Every so often there’ll be an article published about food and flavor, and suddenly folks I haven’t heard from in ages will get in touch. Apparently, food is something we can all connect over and people by now know ‘food and drink’ is what’s on my mind.
Not the consumption of it – although I’m certainly an enthusiast – but the filming of it. It strongly appeals to the nerd in me (shooting food is technically involved) and I cherish a sensualist’s love of cinematic spectacle (I’m definitely more of a Hollywood man than a Dogma man). So, when I caught the food shooting bug, I was going to go all-in.
Anyway, these reach-outs fall into a fairly benign ‘thought this would interest you’ category. But with one bit of editorial recently, the vibe was different. The article in question was a piece in Engadget about the invention of a lickable screen that can simulate any flavor. It’s come back to me often, from many sources, and in the interests of efficiency, I thought I’d lay down my view once and for all.
When sharing said article, some people jokingly suggested I ought to look for a new job soon. Maybe they’re looking forward to the day that I stop going on about my job but hey, ‘fraid that’s not gonna stop any time soon.
But, with no intention of throwing shade on the eminent people who developed the tech, there is zero chance that beautifully filmed food will cease to be relevant any time soon. I’m sure a useful application will be found for the technology, but like a lot of innovation, right now it’s a solution looking for a problem. The reason for that is the big grey lump of protein sitting between your ears.
It reminds me somewhat of the brief (and inevitably doomed) flare of interest in 3D TVs, a few years back. At the time, there was a similar discussion about how the entertainment and advertising industry was going to have to adapt to this revolutionary new tech. It’s a good job we didn’t. The point that escaped the enthusiastic hardware manufacturers is that we all know that a 2-dimensional moving image is really flat, but we don’t care – because our brains compensate.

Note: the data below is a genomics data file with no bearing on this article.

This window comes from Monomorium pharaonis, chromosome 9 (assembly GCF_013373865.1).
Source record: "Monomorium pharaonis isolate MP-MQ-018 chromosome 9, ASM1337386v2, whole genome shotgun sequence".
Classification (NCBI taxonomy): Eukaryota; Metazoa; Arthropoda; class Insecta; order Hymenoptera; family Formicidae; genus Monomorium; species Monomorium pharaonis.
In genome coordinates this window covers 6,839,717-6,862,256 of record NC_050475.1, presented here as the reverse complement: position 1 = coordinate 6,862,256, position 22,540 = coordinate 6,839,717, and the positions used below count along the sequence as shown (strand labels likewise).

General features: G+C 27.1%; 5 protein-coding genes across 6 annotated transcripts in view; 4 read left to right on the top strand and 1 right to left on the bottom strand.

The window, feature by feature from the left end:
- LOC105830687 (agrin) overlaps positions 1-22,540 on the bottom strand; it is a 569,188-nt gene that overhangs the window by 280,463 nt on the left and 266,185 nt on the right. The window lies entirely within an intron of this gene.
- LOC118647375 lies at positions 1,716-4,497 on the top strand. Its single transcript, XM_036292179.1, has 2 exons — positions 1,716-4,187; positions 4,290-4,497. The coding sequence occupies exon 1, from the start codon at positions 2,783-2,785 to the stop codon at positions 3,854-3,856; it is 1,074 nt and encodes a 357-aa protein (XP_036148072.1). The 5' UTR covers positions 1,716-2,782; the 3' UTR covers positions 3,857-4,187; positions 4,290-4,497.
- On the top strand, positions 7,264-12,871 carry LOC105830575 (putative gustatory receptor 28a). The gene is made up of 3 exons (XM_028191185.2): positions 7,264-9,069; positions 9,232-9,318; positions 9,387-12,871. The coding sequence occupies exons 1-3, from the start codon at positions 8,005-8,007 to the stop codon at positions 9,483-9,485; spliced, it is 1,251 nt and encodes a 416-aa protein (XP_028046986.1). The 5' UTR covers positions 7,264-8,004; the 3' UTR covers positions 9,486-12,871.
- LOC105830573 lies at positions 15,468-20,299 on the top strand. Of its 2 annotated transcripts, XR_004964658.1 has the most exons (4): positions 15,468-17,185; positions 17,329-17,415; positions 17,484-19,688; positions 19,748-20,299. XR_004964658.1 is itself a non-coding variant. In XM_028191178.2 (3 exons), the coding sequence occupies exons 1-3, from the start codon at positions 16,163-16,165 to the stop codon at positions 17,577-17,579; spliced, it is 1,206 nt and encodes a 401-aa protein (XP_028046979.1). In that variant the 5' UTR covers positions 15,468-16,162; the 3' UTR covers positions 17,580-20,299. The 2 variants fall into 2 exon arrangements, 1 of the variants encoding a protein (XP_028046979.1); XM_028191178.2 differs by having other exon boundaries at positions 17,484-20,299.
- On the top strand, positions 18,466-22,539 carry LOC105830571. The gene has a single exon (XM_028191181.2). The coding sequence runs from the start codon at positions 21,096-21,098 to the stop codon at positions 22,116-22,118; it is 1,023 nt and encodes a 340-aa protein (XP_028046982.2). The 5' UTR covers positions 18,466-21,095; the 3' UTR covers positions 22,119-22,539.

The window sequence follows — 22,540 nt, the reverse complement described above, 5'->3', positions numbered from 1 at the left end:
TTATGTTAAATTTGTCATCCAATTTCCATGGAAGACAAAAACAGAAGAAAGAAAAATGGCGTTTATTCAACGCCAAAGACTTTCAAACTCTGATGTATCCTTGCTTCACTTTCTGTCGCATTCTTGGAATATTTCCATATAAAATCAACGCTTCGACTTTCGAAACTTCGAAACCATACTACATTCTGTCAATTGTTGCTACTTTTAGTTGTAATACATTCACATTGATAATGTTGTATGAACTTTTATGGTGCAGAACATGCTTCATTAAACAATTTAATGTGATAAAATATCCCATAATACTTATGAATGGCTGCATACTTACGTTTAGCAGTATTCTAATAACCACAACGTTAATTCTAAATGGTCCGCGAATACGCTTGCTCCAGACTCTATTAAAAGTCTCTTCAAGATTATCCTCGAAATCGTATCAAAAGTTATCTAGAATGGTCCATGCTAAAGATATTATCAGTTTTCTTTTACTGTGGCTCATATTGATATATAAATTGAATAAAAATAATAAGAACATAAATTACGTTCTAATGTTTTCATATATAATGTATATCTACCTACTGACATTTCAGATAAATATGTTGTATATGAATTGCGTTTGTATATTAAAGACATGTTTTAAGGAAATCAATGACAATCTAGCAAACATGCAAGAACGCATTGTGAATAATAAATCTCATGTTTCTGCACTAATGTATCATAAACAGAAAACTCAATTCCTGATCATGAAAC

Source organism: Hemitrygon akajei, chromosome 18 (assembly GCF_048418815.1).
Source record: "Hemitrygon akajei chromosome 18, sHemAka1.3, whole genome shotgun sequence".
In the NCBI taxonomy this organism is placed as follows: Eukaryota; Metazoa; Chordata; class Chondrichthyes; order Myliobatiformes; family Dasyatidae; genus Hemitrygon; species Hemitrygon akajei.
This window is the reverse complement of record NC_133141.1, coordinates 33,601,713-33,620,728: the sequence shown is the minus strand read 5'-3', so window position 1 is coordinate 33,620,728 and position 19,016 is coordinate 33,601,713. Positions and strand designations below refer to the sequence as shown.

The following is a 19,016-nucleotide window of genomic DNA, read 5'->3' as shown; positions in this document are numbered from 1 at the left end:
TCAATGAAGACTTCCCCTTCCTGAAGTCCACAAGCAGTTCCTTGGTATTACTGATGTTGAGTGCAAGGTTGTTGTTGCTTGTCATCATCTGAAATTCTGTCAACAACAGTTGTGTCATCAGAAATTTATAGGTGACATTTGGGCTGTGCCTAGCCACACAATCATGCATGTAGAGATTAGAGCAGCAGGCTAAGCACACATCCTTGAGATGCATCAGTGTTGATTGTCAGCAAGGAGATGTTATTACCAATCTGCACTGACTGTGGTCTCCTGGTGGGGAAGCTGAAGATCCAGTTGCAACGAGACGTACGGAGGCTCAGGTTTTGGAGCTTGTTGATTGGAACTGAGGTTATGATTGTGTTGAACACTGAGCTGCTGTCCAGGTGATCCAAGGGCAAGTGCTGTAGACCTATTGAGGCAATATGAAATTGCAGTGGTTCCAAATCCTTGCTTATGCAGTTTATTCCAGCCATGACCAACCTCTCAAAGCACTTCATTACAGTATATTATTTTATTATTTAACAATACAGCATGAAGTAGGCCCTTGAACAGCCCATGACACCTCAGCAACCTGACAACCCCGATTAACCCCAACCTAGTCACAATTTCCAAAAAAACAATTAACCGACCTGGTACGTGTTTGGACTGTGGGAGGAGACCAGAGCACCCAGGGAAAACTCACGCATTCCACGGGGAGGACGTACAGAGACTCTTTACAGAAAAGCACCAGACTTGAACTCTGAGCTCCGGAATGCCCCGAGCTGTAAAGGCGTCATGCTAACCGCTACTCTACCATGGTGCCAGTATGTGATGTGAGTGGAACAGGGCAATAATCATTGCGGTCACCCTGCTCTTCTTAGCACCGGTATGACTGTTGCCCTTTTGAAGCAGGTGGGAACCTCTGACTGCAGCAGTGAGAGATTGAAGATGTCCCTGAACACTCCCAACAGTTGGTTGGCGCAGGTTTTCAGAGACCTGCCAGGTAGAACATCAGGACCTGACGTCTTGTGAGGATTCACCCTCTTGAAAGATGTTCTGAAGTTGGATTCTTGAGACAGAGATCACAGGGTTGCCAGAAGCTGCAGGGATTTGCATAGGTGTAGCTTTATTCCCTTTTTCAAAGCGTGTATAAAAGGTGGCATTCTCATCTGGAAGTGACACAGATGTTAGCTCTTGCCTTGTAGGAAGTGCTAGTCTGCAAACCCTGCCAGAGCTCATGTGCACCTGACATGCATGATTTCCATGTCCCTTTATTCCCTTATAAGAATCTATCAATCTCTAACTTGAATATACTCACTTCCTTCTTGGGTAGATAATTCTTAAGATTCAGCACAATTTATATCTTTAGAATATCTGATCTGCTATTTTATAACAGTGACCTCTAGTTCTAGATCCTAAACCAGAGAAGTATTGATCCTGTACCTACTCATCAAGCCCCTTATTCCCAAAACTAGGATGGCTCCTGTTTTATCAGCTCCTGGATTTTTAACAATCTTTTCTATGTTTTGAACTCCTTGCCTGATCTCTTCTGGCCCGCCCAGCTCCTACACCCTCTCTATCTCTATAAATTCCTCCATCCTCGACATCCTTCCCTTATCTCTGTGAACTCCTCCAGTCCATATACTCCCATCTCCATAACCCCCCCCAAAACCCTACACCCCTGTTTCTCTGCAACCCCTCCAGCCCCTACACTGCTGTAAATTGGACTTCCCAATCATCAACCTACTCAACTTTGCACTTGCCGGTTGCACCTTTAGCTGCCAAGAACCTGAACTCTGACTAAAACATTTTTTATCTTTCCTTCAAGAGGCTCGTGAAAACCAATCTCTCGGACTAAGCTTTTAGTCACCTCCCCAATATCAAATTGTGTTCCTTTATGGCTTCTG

My experience with 3D has been generally unsatisfying. It directs attention to the frame we’re looking through. It should in fact do the opposite: direct attention to the world behind the frame, not the frame itself. Film works because it provides just enough for our brains to fill in the gaps – a high enough frame rate to deliver the illusion of smooth movement, although our brains are really seeing a succession of stills; perspective, movement, and depth-of-field to deliver the illusion of space. Et cetera.
It’s the same with flavor.
In 2015, a paper was published by a team at Oxford University looking at ‘crossmodal correspondences between colors and basic tastes’. They go through a rigorous scientific process to arrive at a conclusion most of us intuitively feel: that yellows and greens are associated with sour; pinks and reds with sweet, and blue with salty flavors. The parts of the brain that ‘light up’ when you taste these flavors are also activated when you see these colors. It’s nature, not nurture.
This insight is certainly supported by my years of experience shooting food. Your brain’s response to well-shot food imagery is involuntary, therefore it is inevitable and it requires no active engagement other than sitting on the sofa with eyes on a screen. That’s straight-up magic.
Of course, we have a lot more in our creative palette than just color. The lighting, texture, movement, the context in which we see food – all of these elicit a response much more satisfying, sensational, and even sometimes sexy, than licking a digital screen could ever be.
Food and flavor are about much more than what we put in our mouths at mealtimes. It’s an intrinsic part of the way we engage with the world. There are more connections in a human brain than there are stars in the universe (it’s true, look it up). And I think each one of them is a tastebud. Happy viewing!